Sutton huffed. “Always the optimist, aren’t you, Harlee?”

She smiled. “I am, because I don’t believe that a love like the one Addie and Gannon share can be extinguished so easily.”

I gave her hand a light squeeze back. “I love you, Harlee.”

“Love you back.” Turning to Sutton, Harlee said, “How about we head on over to the Seaside Grill for a chocolate shake?”

Sutton faced me. “You’ll be okay if we leave?”

Hugging my sister, I replied, “Yes, I’ll be fine. Tell Mom and Dad I’ll be home later.”

“I will.”

My parents owned the Seaside Grill, one of the more popular restaurants in Seaside, right at the end of Seaside Drive. One whole side of the restaurant was made of windows that faced out toward Penobscot Bay. There was also a back deck with tables for those who wanted to enjoy the ocean breeze that came in off the water during the warmer months.

Gannon stopped in front of us and leaned down, kissing me on the cheek.

Sutton quickly wiped a tear away. “We’ll miss you. Have fun, Gannon. And please be careful.”

Gannon flashed Sutton a smile. “I will, Sutton. Have fun your junior and senior year. And whatever you do, if you get Mr. Hathaway, don’t ever fall asleep in his classroom.”

With a giggle, Sutton threw herself at Gannon and hugged him. He wrapped her up and looked at me with a soft smile.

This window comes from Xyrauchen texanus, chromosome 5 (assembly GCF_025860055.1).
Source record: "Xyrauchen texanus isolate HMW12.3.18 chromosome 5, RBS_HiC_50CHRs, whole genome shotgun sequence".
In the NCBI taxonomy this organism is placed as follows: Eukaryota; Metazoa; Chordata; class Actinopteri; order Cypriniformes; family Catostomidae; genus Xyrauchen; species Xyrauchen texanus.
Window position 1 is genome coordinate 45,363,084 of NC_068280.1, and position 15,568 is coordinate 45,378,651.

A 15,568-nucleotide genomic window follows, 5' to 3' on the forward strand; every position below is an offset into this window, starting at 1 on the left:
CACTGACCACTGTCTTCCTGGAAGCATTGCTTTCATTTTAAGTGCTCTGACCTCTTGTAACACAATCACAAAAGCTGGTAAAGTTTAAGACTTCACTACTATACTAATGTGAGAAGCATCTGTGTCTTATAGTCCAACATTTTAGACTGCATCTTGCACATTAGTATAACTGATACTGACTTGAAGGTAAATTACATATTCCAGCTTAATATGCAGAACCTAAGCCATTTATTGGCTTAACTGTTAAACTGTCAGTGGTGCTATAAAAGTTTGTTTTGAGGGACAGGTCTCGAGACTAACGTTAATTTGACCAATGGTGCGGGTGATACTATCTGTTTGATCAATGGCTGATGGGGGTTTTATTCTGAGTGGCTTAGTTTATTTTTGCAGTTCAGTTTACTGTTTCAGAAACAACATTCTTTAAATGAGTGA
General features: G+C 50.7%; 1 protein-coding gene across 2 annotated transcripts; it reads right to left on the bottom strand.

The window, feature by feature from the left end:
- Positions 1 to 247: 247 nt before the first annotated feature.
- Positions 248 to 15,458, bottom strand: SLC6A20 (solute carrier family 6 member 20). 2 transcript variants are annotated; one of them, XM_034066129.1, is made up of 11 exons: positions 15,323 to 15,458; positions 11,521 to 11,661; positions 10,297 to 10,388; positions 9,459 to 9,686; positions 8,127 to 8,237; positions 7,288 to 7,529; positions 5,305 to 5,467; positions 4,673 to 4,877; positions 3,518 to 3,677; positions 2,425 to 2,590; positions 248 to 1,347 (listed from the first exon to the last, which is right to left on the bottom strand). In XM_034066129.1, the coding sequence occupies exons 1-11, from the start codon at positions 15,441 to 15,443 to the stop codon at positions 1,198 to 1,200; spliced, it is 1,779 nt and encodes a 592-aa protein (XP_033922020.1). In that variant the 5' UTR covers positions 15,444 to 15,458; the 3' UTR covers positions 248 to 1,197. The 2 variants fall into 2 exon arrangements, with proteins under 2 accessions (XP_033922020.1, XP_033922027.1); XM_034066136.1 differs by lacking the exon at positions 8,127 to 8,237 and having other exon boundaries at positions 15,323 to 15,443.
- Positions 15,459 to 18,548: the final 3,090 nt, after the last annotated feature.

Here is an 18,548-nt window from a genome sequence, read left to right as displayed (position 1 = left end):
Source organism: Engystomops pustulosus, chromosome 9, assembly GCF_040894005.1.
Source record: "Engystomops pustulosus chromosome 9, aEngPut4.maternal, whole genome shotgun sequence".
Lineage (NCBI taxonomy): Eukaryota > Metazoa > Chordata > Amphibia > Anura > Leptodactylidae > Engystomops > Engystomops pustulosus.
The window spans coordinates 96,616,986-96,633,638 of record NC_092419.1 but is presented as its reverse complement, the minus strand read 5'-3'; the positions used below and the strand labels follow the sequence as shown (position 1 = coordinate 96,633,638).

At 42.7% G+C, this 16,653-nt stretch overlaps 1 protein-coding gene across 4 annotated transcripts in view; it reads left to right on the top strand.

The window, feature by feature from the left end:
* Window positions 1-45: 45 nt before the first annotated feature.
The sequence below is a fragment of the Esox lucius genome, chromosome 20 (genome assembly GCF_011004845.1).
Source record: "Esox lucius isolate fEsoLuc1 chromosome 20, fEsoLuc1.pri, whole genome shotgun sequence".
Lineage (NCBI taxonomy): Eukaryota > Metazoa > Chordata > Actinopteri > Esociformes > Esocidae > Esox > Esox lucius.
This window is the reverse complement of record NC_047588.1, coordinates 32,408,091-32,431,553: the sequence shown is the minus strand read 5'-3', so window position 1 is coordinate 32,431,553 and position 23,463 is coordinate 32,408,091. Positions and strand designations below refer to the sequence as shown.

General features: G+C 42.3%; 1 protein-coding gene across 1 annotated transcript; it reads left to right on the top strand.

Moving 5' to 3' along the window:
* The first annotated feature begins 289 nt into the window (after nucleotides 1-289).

After he put Sutton down, Harlee hugged him. “I’m going to miss you, Gannon. Don’t get killed.”

“Harlee!” Sutton and I both exclaimed.

Gannon let her go and laughed as we all watched her turn and rush off toward her car, clearly not wanting us to see her get emotional.

“Don’t let what she said get to you, Gannon,” Sutton called as she followed Harlee. “You’ll be fine. We’re all so proud of you and Brody.”

“Thanks, Sutton. You’ll take care of my girl, right?” Gannon said, taking my hand in his.

With a smile, Sutton answered, “You bet I will. See you later, Gannon!”

Gannon waved goodbye and then turned to face me. “We didn’t talk at all last night, Addie.”

My cheeks turned hot. “That’s because we were busy saying goodbye.”

He grinned, and I swooned ever so slightly at the dimple in his right cheek and those boyish good looks. It didn’t matter that Gannon and I had dated since ninth grade, that dimple still got to me every single time it made an appearance.

“We were busy, weren’t we?”

Laughing, I nodded. “Yes.”

Gannon glanced out over the open field that led down to the beach and the bay. Just beyond the scattered islands in the bay was the Atlantic Ocean. Seaside, Maine, was a port town, but we had beautiful stretches of beaches. Some were pebbled while some had the softest sand I’d ever felt between my toes. Small pockets of islands littered our coastline, some private islands and others parks. The largest was Lighthouse Island. It had been there for more than one-hundred years and was still guiding boats into the harbor. Okay, they might not really use it, but it was still maintained by the same family all these generations later. The only way to get to the island was by ferry.

I drew in a breath. “We’ve got time to talk now.”

He nodded and then started to walk toward my car.

“Man, the memories we made in this car,” Gannon said with wink in my direction.

I unlocked the doors to my Honda Accord and chuckled. “Lots of fond memories.”

We both slipped in and I started the car, then simply sat there.

“Addie, what’s wrong?”

I drew in a slow breath and let it out, focusing on keeping my voice steady. “I’m going to miss you, Gannon.”